The study found that certified diabetes educators were able to act quickly on intensifying therapy, resulting in improved A1C and cholesterol.
The effect of “clinical inertia” on patients with type 2 diabetes mellitus (T2DM) is well-known—patients stay on lower doses of therapy longer than they should, and they may not get the most personalized advice about diet, exercise, or self-care.
A study funded by the American Diabetes Association and presented as its 75th Scientific Sessions in Boston Sunday examined what would happen if certified diabetes educators (CDEs) were attached to primary care practices in a meaningful way—with access to the electronic health record (EHR), the ability to recommend prescriptions, and, most of all, easier access to patients themselves. Results showed justification for expanding the role of CDEs in primary care—assuming practices can find ways to pay for it.
Presented by Janice C. Zgibor, RPh, PhD, an associate professor of epidemiology at the University of Pittsburgh, the study was a randomized controlled trial that used CDEs in 2 different groups across 15 nonacademic practices. The practices would identify and refer patients who met eligibility criteria for a diabetes diagnosis (A1C at least 7%, or LDL cholesterol at least 100 mg/dL, or blood pressure at least 140/80 mm/Hg) to the CDE for either diabetes management protocols or usual care. Patients who met the criteria could also self-refer, and there were materials in the offices with instructions on that process.
· In the practices randomized for the diabetes management protocols, staff identified and referred 175 patients, who were eligible for intensified therapeutic management based on evidence-based guidelines. Access to the EHR was critical, as the CDEs often left recommended prescriptions for doctors, who could act on them within a day.
· In the usual care practices, staff identified and 65 patients, who were eligible to take part in a monthly visit from the CDE. Dr Zgibor speculated that the fact that the CDEs were only in these practices once a month may have led to the smaller number of referrals.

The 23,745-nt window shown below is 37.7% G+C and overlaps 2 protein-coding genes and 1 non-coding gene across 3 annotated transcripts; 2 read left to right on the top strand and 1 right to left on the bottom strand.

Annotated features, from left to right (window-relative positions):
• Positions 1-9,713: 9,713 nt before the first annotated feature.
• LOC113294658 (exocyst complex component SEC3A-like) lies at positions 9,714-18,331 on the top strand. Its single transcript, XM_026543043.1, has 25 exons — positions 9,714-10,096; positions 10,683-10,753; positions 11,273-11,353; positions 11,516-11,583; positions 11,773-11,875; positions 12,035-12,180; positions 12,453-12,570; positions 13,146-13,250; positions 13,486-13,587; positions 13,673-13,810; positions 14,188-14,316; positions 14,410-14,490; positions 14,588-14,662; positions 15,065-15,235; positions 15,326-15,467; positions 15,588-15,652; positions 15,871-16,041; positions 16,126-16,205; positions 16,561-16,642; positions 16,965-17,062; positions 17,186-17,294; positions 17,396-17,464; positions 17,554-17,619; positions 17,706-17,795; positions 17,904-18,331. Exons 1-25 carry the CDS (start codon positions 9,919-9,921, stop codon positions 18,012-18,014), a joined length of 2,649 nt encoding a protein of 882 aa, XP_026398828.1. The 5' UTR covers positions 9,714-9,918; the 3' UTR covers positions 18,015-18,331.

The average age of the patients in both groups was 61 years, evenly divided between men and women, and 83% were white. After 3 months, results showed that the patients in practices where CDEs were using diabetes management controls were experiencing more rapid improvement in health outcomes, as follows:
· A1C: For the patients receiving care under diabetes management protocols, it decreased from 8.8% to 7.8%; for the usual care group, it went up slightly, 8.2% to 8.3%.
· LDL cholesterol: For the diabetes management protocol group, it decreased from 104.9 mg/dL to 88.2 mg/dL; for usual care it went down 100.2 mg/dL to 89.6 mg/dL.
· Blood pressure differences were not significant.
Dr Zgibor observed that patients receiving care from the CDEs administering evidence-based protocols were more likely to have medication adjusted quickly; changes took longer to occur for the usual care group. This is the hallmark of “clinical inertia,” and patients can suffer health effects during the time it takes for primary care to catch up with where doses need to be.
Members of the audience asked about the challenge of billing for CDEs, and Dr Zgibor said this is her next area of research.
Zgibor JC, Maloney M, Tilves D, Solano FX. Redesigning primary care to overcome clinical inertia and improve outcomes. Diabetes. 2015; 64(suppl1) abstract 208-04.